The district court also granted Defendant's motion for summary judgment as to the HVAC units. The issue was the condition of the Premises upon surrender. The district court found that Article 6 (C) and Article 24 of the Lease both related to surrender. Article 6 (C), quoted at length above, concerned “heating, air conditioning and other mechanical equipment” and generally obligated the tenant to surrender them “in the same good order in which they are received.” J.A. 338. Then, Article 24 obligated the tenant to “return the [Premises] ․ in as good condition as when Tenant originally took possession, ordinary wear ․ and damage resulting from the act of Landlord ․ excepted.” J.A. 352. Under Maryland law, if “one [contract provision] is general in character and the other is specific, the specific stipulation will take precedence over the general, and control it.” Heist v. E. Sav. Bank, FSB, 165 Md.App. 144, 884 A.2d 1224, 1228 (Md. Ct. Spec. App. 2005) (quoting Fed. Ins. Co. v. Allstate Ins. Co., 275 Md. 460, 341 A.2d 399, 407 (1975)). The district court ably applied this rule to the Lease. Article 24 was the more specific provision with respect to the return of the Premises. Therefore, Defendant was required to return the Premises in the same good order and original condition in which they were received, except for ordinary wear. The district court correctly held that the contested HVAC work, specifically replacement of HVAC units and replacement of original thermostats with programmable thermostats, constituted “upgrades” not required under the Lease. J.A. 1007.
Plaintiffs argue that an ordinary-wear exception does not relieve a tenant of repair or replacement obligations. The truth of that proposition will depend on lease provisions in every case. For example, Plaintiffs rely entirely on a case from the Northern District of Illinois, where the court applied Illinois contract law to a lease with a provision that obligated the tenant to undertake replacements of disputed items “whether ordinary or extraordinary.” Schultz Bros. Co. v. Osram Sylvania Prods., Inc., No. 10 C 2995, 2011 WL 4585237, at *2 (N.D. Ill. Sept. 30, 2011). This Lease lacks such an “ordinary or extraordinary” clause. Moreover, on appeal, Plaintiffs have not presented an argument for why replacing HVAC equipment with the newest model does not constitute an “upgrade” outside the scope of the Lease. Accordingly, we affirm the district court as to the HVAC units.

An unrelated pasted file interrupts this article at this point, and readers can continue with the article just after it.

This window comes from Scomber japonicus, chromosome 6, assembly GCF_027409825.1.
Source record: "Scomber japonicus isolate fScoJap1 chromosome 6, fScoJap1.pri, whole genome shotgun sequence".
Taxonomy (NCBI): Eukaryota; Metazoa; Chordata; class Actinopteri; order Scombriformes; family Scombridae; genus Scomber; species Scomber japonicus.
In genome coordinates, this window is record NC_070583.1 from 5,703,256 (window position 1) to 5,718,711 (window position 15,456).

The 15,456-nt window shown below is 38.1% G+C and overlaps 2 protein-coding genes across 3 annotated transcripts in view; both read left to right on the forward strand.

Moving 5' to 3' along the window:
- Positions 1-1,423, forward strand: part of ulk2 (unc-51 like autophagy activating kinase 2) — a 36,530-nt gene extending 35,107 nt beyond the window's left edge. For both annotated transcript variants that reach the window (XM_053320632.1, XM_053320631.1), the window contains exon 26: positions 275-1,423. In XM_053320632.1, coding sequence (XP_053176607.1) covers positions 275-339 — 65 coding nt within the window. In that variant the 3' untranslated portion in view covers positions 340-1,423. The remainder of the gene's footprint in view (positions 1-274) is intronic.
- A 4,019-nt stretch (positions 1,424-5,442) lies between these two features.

Plaintiffs sued to enforce promises that the Defendant never made. For the reasons above, the district court properly granted summary judgment to the Defendant.
1. Over the life of the Lease, there would be four more amendments, all bearing the title “Amendment,” and all signed by landlord and tenant together. There is no dispute that these five amendments modified the Lease.
2. An estoppel certificate is:A signed statement by a party (such as a tenant or a mortgagee) certifying for another's benefit that certain facts are correct, such as that a lease exists, that there are no defaults, and that rent is paid to a certain date. A party's delivery of this statement estops that party from later claiming a different set of facts.Estoppel Certificate, Black's Law Dictionary (10th ed. 2014).